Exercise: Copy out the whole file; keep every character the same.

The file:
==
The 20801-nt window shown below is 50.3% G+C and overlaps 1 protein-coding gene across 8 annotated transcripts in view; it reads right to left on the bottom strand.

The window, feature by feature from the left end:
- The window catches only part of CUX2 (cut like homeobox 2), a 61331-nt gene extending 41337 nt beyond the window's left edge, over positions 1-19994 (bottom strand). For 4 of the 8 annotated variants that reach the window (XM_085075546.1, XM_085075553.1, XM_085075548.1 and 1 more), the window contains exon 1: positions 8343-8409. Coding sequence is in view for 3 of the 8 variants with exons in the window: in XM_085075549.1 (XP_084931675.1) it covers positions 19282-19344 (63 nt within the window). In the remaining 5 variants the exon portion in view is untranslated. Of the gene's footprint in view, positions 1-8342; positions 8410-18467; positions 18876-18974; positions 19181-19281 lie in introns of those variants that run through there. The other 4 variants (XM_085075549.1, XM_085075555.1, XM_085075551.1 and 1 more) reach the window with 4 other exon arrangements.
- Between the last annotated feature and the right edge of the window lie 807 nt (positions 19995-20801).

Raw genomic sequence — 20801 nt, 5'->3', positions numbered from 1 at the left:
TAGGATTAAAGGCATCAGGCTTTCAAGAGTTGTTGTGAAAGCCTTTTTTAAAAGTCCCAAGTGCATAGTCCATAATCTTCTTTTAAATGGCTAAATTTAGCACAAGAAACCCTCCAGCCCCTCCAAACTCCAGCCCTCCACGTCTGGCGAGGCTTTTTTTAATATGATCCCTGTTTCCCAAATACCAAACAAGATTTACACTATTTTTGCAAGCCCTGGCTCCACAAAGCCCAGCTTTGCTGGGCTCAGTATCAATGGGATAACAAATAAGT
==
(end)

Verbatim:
The 20801-nt window shown below is 50.3% G+C and overlaps 1 protein-coding gene across 8 annotated transcripts in view; it reads right to left on the bottom strand.

The window, feature by feature from the left end:
- The window catches only part of CUX2 (cut like homeobox 2), a 61331-nt gene extending 41337 nt beyond the window's left edge, over positions 1-19994 (bottom strand). For 4 of the 8 annotated variants that reach the window (XM_085075546.1, XM_085075553.1, XM_085075548.1 and 1 more), the window contains exon 1: positions 8343-8409. Coding sequence is in view for 3 of the 8 variants with exons in the window: in XM_085075549.1 (XP_084931675.1) it covers positions 19282-19344 (63 nt within the window). In the remaining 5 variants the exon portion in view is untranslated. Of the gene's footprint in view, positions 1-8342; positions 8410-18467; positions 18876-18974; positions 19181-19281 lie in introns of those variants that run through there. The other 4 variants (XM_085075549.1, XM_085075555.1, XM_085075551.1 and 1 more) reach the window with 4 other exon arrangements.
- Between the last annotated feature and the right edge of the window lie 807 nt (positions 19995-20801).

Raw genomic sequence — 20801 nt, 5'->3', positions numbered from 1 at the left:
TAGGATTAAAGGCATCAGGCTTTCAAGAGTTGTTGTGAAAGCCTTTTTTAAAAGTCCCAAGTGCATAGTCCATAATCTTCTTTTAAATGGCTAAATTTAGCACAAGAAACCCTCCAGCCCCTCCAAACTCCAGCCCTCCACGTCTGGCGAGGCTTTTTTTAATATGATCCCTGTTTCCCAAATACCAAACAAGATTTACACTATTTTTGCAAGCCCTGGCTCCACAAAGCCCAGCTTTGCTGGGCTCAGTATCAATGGGATAACAAATAAGT